St. Theophan the Recluse wearing a klobuk.
Judson Procyk, an Eastern Catholic Metropolitan, wearing a white klobuk.
Klobuk of Patriarch Philaret of Moscow (1619-33), Kremlin museum

A klobuk is an item of monastic clothing worn by monks and, in the Russian tradition, also by nuns, in the Byzantine Rite, composed of a kamilavka (stiffened round black headcovering) with an epanokamelavkion, a veil which completely covers the kamilavka and hangs down over the shoulders and back.


In the Greek tradition, the epanokamelavkion is simply laid over the kamilavka and allowed to hang freely,[note 1][note 2] but in the Russian tradition they are permanently attached.

Tonsured monastics always wear a klobuk in church and the refectory and whenever else formally dressed. During the services, there are specified times when monks are to remove the klobuk and lay it on their left shoulder to denote reverence for the sacred , e.g., when the deacon brings the chalice out through the holy doors for Holy Communion. Nuns do not normally remove the klobuk at any time during services.[note 3]

In the Russian tradition Archbishops and Metropolitans usually wear a small jewelled cross on the front of their klobuk as a mark of their rank.[photo 1] Metropolitans wear a klobuk that is white rather than black.[photo 2]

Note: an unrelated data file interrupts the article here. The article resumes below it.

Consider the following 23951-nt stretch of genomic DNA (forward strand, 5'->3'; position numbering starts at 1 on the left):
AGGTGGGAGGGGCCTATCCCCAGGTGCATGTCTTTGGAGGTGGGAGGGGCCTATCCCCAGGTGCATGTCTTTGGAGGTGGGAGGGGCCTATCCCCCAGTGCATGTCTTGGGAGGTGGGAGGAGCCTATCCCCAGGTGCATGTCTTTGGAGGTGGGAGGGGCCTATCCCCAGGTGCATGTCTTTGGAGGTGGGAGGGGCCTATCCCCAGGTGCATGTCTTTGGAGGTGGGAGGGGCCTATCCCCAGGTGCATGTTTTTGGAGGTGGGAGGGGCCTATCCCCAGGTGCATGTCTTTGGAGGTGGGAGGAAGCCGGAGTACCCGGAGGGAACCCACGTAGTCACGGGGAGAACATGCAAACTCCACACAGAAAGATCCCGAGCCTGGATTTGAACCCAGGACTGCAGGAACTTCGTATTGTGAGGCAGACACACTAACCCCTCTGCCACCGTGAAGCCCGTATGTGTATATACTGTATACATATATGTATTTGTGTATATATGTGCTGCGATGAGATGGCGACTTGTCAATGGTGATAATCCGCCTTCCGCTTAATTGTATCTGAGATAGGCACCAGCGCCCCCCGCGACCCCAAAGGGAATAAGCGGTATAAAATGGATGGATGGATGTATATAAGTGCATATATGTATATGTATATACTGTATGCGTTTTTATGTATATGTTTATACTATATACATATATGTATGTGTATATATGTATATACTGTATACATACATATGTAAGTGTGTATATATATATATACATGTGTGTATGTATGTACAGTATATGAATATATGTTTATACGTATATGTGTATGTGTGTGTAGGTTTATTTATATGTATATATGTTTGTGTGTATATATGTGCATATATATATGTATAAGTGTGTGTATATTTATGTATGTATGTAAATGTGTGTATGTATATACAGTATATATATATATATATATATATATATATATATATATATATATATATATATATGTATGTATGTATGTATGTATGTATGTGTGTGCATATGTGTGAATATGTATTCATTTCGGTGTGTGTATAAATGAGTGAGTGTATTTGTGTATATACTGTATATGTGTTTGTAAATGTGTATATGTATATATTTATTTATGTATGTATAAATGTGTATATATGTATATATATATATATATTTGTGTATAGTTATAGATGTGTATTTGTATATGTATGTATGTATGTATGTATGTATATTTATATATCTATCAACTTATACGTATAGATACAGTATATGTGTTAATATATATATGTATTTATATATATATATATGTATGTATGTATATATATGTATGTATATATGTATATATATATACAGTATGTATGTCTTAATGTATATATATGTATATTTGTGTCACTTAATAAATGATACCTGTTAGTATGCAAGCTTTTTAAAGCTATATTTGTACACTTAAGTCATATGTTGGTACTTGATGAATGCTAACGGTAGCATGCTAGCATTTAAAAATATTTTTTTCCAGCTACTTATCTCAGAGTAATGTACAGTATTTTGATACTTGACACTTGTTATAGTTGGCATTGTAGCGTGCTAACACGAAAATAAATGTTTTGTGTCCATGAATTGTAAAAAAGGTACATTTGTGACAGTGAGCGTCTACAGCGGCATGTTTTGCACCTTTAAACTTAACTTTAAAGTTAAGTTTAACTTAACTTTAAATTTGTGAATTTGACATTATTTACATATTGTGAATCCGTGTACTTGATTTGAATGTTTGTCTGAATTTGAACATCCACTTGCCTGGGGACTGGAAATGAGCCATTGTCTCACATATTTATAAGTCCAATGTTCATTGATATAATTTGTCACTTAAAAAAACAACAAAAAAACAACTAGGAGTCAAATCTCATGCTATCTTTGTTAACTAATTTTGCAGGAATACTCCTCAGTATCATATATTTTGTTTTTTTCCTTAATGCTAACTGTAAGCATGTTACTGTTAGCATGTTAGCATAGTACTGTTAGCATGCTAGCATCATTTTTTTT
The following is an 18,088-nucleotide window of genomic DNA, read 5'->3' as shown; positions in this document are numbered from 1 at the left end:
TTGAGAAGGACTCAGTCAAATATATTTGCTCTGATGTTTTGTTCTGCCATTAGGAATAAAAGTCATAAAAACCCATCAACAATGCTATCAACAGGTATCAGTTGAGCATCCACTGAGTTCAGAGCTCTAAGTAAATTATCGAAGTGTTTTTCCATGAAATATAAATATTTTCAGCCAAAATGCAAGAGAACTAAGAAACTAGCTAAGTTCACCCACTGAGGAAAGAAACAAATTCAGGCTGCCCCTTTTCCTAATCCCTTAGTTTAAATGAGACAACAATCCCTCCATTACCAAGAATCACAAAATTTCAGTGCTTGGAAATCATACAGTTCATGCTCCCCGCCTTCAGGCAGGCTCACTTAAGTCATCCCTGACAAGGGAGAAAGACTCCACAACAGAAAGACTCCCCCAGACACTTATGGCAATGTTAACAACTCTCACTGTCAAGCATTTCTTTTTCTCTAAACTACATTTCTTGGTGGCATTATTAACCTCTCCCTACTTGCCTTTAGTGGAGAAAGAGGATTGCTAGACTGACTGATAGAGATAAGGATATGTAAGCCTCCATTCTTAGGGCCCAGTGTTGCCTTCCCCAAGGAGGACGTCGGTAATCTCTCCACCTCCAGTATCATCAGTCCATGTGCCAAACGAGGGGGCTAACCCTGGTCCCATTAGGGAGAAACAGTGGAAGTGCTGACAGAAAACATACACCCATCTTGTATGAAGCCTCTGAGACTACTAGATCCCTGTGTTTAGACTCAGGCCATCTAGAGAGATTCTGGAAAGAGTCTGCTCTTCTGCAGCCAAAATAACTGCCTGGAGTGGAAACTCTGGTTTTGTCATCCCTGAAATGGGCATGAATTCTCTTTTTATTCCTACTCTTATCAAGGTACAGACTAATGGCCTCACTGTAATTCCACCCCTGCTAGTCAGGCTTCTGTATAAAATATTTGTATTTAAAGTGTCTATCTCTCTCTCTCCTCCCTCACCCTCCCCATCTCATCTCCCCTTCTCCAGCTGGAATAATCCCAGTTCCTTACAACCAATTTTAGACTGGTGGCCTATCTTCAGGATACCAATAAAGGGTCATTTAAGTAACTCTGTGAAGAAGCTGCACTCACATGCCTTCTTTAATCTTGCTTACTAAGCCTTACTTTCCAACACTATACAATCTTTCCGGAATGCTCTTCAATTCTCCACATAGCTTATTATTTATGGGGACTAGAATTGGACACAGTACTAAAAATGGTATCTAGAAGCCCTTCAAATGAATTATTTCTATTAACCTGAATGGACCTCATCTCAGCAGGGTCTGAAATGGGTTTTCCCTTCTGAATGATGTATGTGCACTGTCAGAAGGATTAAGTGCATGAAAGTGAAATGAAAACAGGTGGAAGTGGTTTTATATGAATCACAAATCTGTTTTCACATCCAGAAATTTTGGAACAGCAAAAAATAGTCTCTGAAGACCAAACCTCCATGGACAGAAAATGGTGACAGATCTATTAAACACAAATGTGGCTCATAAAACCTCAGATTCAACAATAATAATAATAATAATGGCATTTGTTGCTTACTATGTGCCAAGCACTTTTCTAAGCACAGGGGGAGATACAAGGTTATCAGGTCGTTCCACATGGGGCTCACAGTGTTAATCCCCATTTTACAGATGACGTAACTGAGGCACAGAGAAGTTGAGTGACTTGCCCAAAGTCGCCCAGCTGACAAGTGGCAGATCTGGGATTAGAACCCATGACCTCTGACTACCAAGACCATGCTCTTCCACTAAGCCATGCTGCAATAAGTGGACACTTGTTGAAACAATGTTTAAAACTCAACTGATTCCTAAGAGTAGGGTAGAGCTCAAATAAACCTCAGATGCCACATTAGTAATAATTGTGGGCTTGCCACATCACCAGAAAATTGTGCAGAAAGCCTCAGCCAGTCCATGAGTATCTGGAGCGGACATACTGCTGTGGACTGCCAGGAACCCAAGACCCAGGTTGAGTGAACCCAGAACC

The patriarchs of Romania and Serbia also wear a white klobuk.

The patriarchs of Moscow and Georgia wear an archaic form of klobuk that is rounded on top, and the former's is white, embroidered, and surmounted with a cross.[photo 3]

Patriarchs and bishops of the Coptic Catholic[photo 4] and Armenian Catholic[photo 5] churches wear klobuks as well, although it is not a headgear worn by their Oriental Orthodox counterparts. Red klobuks have been worn by a Coptic Catholic patriarch,[photo 6] an Armenian Catholic catholicos,[photo 7] and a Ukrainian Catholic major archbishop[photo 8] after being elevated to the cardinalate. A purple klobuk has been used by a Ukrainian Catholic bishop.[photo 9]

See also


  1. ^ The Athonite Typicon calls for the veil to be removed at certain points during the services.
  2. ^ A deacon's epanokamelavkion is normally removable because he serves wearing only the kamilavka when he vests.
  3. ^ Even when nuns are to be anointed on the forehead, they do not remove the klobuk, only pushing it back on their heads enough for the priest or bishop to anoint them.



External photos

  1. ^ . 2006-02-22 Archived from the original on 2006-02-22. Retrieved 2020-03-22. ((cite web)): Missing or empty |title= (help)
  2. ^ . 2005-05-02 Archived from the original on 2005-05-02. Retrieved 2020-03-22. ((cite web)): Missing or empty |title= (help)
  3. ^ Library of Congress ((cite web)): Missing or empty |title= (help)
  4. ^ ((cite web)): Missing or empty |title= (help)
  5. ^ "big5.jpg (358x450 pixels)". 2013-04-14. Archived from the original on 2013-04-14. Retrieved 2020-03-22.
  6. ^ ((cite web)): Missing or empty |title= (help)
  7. ^ "√ Joker123 Login | Joker123 Slot | Joker388 Online". 2004-04-15. Archived from the original on 2004-04-15. Retrieved 2020-03-22.((cite web)): CS1 maint: unfit URL (link)
  8. ^ . 2007-01-28 Archived from the original on 2007-01-28. Retrieved 2020-03-22. ((cite web)): Missing or empty |title= (help)
  9. ^ "Bishop Basil Losten in the purple headdress". Retrieved 2020-03-22.